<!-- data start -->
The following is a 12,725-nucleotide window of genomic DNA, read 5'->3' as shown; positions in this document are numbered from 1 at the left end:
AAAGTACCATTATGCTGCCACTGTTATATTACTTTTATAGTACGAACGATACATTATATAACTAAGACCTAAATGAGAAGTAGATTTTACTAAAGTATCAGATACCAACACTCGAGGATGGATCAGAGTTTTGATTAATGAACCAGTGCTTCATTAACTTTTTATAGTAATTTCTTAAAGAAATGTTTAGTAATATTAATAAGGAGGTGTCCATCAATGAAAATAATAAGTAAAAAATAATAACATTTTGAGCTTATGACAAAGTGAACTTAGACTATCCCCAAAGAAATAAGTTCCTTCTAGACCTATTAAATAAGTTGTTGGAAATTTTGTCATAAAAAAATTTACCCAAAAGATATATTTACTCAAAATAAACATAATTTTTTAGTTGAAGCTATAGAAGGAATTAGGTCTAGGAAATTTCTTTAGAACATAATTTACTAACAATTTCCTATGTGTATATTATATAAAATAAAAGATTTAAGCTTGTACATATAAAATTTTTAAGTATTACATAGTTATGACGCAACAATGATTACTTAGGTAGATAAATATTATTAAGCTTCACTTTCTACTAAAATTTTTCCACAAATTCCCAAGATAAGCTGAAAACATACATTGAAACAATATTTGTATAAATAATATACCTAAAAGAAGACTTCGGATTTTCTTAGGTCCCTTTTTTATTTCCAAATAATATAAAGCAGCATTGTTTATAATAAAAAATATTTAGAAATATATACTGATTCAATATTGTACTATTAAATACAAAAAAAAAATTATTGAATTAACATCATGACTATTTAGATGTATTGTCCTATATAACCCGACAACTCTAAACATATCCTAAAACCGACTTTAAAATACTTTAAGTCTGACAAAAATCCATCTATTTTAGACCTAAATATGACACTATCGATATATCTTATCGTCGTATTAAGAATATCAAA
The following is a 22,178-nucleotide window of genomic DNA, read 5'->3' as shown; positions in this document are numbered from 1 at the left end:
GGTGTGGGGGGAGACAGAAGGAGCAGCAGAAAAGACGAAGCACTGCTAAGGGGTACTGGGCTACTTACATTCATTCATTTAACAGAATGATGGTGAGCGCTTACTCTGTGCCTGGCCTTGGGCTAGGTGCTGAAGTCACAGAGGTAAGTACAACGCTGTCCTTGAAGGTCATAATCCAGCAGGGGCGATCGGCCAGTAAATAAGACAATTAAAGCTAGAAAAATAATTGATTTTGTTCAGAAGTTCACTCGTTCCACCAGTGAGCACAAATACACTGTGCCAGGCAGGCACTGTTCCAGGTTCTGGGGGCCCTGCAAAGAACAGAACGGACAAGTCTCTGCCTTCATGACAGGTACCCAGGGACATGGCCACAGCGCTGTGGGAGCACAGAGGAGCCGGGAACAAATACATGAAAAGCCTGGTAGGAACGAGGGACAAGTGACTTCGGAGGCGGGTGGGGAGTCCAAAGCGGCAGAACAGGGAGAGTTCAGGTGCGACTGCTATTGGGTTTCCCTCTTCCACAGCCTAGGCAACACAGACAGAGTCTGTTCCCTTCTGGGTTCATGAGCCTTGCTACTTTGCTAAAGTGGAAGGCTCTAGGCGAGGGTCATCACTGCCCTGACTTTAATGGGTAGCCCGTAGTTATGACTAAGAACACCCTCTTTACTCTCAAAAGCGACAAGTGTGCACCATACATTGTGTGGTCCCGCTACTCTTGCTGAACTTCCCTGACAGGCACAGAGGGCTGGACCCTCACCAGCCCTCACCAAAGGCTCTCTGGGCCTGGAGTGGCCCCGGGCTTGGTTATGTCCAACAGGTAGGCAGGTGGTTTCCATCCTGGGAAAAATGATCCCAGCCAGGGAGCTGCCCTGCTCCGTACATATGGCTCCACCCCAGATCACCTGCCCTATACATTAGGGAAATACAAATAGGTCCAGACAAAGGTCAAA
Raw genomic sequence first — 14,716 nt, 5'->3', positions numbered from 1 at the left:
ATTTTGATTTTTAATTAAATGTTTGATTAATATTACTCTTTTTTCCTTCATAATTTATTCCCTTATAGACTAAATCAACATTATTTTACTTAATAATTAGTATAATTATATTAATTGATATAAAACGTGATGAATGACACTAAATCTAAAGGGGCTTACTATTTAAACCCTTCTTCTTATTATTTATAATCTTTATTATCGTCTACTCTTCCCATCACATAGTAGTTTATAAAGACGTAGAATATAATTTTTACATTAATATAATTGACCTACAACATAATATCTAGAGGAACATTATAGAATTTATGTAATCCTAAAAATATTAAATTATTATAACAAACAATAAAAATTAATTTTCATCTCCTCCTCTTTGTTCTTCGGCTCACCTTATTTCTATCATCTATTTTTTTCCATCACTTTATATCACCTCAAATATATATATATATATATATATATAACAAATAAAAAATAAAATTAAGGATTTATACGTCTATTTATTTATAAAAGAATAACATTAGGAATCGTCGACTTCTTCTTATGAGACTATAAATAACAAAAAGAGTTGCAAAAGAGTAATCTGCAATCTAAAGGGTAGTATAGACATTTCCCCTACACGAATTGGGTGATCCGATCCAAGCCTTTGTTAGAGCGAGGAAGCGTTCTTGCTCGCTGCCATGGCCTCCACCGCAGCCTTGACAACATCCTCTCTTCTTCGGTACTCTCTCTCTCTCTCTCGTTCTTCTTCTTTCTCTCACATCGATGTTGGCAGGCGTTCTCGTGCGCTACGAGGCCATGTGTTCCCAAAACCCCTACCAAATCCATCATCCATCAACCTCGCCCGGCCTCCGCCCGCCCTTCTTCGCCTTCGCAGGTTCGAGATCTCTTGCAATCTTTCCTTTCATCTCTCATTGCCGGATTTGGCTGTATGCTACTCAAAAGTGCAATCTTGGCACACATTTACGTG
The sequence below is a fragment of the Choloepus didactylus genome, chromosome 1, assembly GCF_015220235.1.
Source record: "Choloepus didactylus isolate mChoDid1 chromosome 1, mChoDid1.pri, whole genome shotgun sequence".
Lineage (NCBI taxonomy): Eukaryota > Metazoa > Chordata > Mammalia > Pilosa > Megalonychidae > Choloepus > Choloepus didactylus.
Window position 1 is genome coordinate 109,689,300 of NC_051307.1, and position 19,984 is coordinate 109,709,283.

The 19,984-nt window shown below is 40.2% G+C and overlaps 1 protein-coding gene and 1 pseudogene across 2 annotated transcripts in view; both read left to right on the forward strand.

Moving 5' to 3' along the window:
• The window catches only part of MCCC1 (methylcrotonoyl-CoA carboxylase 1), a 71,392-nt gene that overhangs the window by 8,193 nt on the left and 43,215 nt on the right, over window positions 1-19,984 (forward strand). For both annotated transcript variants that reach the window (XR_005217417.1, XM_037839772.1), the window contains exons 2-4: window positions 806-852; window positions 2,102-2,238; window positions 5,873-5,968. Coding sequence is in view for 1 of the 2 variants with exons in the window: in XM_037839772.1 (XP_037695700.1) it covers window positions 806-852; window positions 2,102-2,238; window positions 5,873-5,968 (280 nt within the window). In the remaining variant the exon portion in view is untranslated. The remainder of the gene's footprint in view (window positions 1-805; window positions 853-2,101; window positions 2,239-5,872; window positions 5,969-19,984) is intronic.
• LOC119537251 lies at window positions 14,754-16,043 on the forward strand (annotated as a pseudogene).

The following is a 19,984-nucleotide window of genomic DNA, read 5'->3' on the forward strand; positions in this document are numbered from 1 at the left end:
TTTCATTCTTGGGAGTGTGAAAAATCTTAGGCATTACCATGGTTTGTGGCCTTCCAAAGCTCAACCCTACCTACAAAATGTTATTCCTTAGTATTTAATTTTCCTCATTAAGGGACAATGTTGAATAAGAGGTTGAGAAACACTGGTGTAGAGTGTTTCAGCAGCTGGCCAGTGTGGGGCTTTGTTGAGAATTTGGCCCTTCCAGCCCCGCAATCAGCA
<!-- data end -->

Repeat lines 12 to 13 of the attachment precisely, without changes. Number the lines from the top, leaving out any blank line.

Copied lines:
Moving 5' to 3' along the window:
• The window catches only part of MCCC1 (methylcrotonoyl-CoA carboxylase 1), a 71,392-nt gene that overhangs the window by 8,193 nt on the left and 43,215 nt on the right, over window positions 1-19,984 (forward strand). For both annotated transcript variants that reach the window (XR_005217417.1, XM_037839772.1), the window contains exons 2-4: window positions 806-852; window positions 2,102-2,238; window positions 5,873-5,968. Coding sequence is in view for 1 of the 2 variants with exons in the window: in XM_037839772.1 (XP_037695700.1) it covers window positions 806-852; window positions 2,102-2,238; window positions 5,873-5,968 (280 nt within the window). In the remaining variant the exon portion in view is untranslated. The remainder of the gene's footprint in view (window positions 1-805; window positions 853-2,101; window positions 2,239-5,872; window positions 5,969-19,984) is intronic.